The most influential and dramatic change in philosophy of mind and language over the past fifty years has been the change from a broadly individualist to a broadly anti-individualist understanding of both.

Sarah Sawyer has worked extensively in this area, demonstrating the importance of anti-individualism not just for our understanding of mind and language, but also for our understanding of scientific theories, epistemology, moral judgement and moral motivation.

Relevant publications

Logic, language and their epistemologies

The central questions of this research theme concern the nature of truth, logical truth and logical consequence. It also looks at the interactions between semantic and logic from both a foundational and epistemological perspective. 

Relevant publications

 Philosophical Logic and Epistemology of Logic 

  • Corine Besson ‘Reasons, Norms and Reasoning: A Guide through Lewis Carroll’s Regress Argument’, The Oxford Handbook of Reasons and Normativity, Daniel Star, edd, Oxford: Oxford University Press (forthcoming).
  • Corine Besson ‘Some Remarks about Logical Truth’, special issue on Logical Consequence, M. Carrara and J. Murzi (eds.) Logique et Analyse 227 (2014): 309-331.
  • Corine Besson ‘Logical Knowledge and Ordinary Reasoning’, Philosophical Studies 158 (2012): 59-82.
  • Corine Besson ‘Understanding the Logical Constants and Dispositions to Infer’, in The Baltic International Yearbook of Cognition, Logic and Communication, vol. 5, B. Armour-Garb et al. (eds.), available at: (2010): 1-24.
  • Corine Besson ‘Propositions, Dispositions and Logical Knowledge’ in Quid Est Veritas? Essays in Honour of Jonathan Barnes, A. Longo and M. Bonelli (eds.), Napoli: Bibliopolis (2010): 233-268.
  • Corine Besson ‘Logical Knowledge and Gettier Cases’, The Philosophical Quarterly, 59, 234 (2009): 1-19.
  • Michael Morris Wittgenstein and the Tractatus (Routledge, 2008), Ch 5.



  • Corine Besson ‘The Open Future, Bivalence and Assertion’ (with Anandi Hattiangadi), Philosophical Studies, 167 (2014): 251-271.
  • Michael Morris Introduction to the Philosophy of Language (CUP, 2007)
  • Michael Morris 'The Idea of Signs' (in Stalmasczyk, ed., Philosophy of Language and Linguistics, Vol II (Ontos verlag, 2010).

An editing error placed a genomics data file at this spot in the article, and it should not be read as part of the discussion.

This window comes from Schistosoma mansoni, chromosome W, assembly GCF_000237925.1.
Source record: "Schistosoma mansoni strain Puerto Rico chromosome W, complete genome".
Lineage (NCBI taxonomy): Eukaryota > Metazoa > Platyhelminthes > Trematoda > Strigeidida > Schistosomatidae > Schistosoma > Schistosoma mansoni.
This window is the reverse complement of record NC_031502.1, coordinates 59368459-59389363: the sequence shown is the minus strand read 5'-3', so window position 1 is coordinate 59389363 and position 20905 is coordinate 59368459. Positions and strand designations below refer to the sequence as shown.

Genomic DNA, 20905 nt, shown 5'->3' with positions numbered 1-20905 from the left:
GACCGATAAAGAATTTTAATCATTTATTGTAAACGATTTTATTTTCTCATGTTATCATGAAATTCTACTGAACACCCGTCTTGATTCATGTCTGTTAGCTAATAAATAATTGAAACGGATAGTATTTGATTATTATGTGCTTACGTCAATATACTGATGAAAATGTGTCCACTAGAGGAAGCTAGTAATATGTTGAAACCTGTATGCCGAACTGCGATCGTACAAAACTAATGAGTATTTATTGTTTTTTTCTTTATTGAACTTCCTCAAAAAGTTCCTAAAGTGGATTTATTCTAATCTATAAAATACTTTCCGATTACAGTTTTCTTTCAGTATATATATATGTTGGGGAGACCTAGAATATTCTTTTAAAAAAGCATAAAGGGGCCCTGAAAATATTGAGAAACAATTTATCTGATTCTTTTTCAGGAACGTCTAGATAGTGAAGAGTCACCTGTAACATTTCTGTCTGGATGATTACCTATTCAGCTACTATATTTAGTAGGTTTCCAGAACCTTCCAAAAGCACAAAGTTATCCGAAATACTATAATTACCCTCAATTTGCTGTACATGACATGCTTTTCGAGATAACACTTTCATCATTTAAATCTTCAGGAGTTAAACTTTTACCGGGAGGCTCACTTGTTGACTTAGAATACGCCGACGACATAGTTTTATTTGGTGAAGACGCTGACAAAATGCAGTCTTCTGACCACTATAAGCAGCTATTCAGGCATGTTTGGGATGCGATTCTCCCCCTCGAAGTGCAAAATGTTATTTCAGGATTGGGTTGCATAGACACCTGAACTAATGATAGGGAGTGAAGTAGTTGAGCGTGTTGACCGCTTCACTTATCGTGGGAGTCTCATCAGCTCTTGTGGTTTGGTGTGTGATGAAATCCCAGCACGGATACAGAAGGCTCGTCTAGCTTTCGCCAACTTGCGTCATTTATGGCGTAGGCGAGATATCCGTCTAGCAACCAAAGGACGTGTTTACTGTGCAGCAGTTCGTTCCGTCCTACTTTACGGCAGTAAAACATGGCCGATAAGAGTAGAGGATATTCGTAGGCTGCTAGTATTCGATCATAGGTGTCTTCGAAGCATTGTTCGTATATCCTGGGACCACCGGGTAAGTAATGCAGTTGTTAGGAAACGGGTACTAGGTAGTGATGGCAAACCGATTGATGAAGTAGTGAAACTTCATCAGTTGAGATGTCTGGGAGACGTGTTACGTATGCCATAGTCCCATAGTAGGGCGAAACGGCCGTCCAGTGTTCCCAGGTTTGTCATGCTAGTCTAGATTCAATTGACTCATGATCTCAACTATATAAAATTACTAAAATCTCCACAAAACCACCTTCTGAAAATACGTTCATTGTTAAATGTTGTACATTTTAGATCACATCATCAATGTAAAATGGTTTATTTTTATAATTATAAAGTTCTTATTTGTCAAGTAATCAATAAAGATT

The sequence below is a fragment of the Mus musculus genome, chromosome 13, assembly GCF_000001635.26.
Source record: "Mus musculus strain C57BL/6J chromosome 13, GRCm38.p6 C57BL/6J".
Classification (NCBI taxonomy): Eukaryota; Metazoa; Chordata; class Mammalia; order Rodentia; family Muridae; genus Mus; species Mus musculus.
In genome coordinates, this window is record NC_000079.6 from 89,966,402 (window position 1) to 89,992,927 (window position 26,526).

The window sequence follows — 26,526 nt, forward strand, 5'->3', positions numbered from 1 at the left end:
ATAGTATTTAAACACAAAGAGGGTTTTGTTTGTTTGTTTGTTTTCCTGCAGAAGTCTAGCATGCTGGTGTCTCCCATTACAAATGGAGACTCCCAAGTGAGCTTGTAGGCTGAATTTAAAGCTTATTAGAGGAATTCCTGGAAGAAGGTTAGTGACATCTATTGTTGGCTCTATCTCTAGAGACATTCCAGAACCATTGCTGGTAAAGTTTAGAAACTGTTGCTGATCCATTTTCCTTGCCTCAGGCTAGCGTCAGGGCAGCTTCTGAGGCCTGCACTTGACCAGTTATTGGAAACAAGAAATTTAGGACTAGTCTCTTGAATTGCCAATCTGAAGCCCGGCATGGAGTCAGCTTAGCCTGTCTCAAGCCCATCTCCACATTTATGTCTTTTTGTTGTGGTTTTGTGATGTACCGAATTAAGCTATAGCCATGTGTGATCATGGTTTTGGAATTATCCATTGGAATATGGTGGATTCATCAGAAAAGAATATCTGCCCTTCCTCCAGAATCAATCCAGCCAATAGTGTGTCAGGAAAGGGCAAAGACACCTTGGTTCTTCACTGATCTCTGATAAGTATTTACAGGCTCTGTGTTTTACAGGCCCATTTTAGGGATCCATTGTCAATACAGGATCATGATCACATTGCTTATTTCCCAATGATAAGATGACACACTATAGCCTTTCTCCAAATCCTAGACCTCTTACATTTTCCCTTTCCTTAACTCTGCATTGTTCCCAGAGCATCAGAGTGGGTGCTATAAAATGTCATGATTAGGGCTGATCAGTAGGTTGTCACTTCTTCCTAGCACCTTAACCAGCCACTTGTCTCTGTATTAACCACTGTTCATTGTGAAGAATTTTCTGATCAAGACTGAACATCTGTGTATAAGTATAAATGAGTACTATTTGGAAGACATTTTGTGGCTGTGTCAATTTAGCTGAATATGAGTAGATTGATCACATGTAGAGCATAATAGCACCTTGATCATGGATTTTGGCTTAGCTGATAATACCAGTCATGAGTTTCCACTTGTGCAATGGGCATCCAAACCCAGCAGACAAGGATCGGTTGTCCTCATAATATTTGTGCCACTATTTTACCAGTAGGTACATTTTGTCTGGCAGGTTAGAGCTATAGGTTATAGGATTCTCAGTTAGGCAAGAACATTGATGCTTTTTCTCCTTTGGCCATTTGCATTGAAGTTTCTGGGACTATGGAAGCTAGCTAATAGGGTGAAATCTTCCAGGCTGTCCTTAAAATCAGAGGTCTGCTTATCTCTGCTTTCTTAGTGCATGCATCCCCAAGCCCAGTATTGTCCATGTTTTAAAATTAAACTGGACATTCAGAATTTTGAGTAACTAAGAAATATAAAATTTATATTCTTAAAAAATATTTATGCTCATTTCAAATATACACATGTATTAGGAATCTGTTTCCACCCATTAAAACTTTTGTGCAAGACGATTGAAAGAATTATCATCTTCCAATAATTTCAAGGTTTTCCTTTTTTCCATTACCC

• Sarah Sawyer (2015) ‘The Importance of Fictional Properties’, in S. Brock & A. Everett (eds) Fictional Objects (Oxford: Oxford University Press).
  • Sarah Sawyer (2012) ‘Empty Names’ in D. Graff Fara & G. Russell (eds) Routledge Companion to the Philosophy of Language.
  • Sarah Sawyer, (2010) 'The Modified Predicate Theory of Proper Names’, in S. Sawyer (ed.) New Waves in Philosophy of Language (Palgrave MacMillan Press).


 Crossover between semantics and epistemology 

  • Corine Besson ‘Abominable Conjunctions and Gricean Cooperation’, to appear in M. Frauchiger and W.K. Essler (eds.), volume on Fred Dretske in the Lauener Library of Analytical Philosophy, The Hague: De Gruyter.
  • Sarah Sawyer (2015) ‘Contrastive Self-Knowledge and the McKinsey Paradox’, in S. Goldberg (ed.) Externalism and Skepticism (Cambridge: Cambridge University Press).
  • Sarah Sawyer (2015) ‘Contrastivism and Anti-Individualism Part II: A Further Reply to Aikin and Dabay’, Social Epistemology Review and Reply Collective 4, no. 2: 10-12.
  • Sarah Sawyer (2014) ‘Contrastivism and Anti-Individualism: A Response to Aikin and Dabay’, Social Epistemology Review and Reply Collective 3, no. 9: 1-6.
  • Sarah Sawyer (2014) ‘Contrastive Self-Knowledge’, Social Epistemology 28: 139-152.
  • Sarah Sawyer (2006)'Externalism, Apriority and Transmission of Warrant' in T. Marvan (ed.) What Determines Content? - the Internalism / Externalism Dispute (Cambridge: Cambridge Scholars Press)
  • Sarah Sawyer (1999) 'My Language Disquotes', Analysis Vol. 59:3 pp. 206-211.


 Logic and semantics of natural kind terms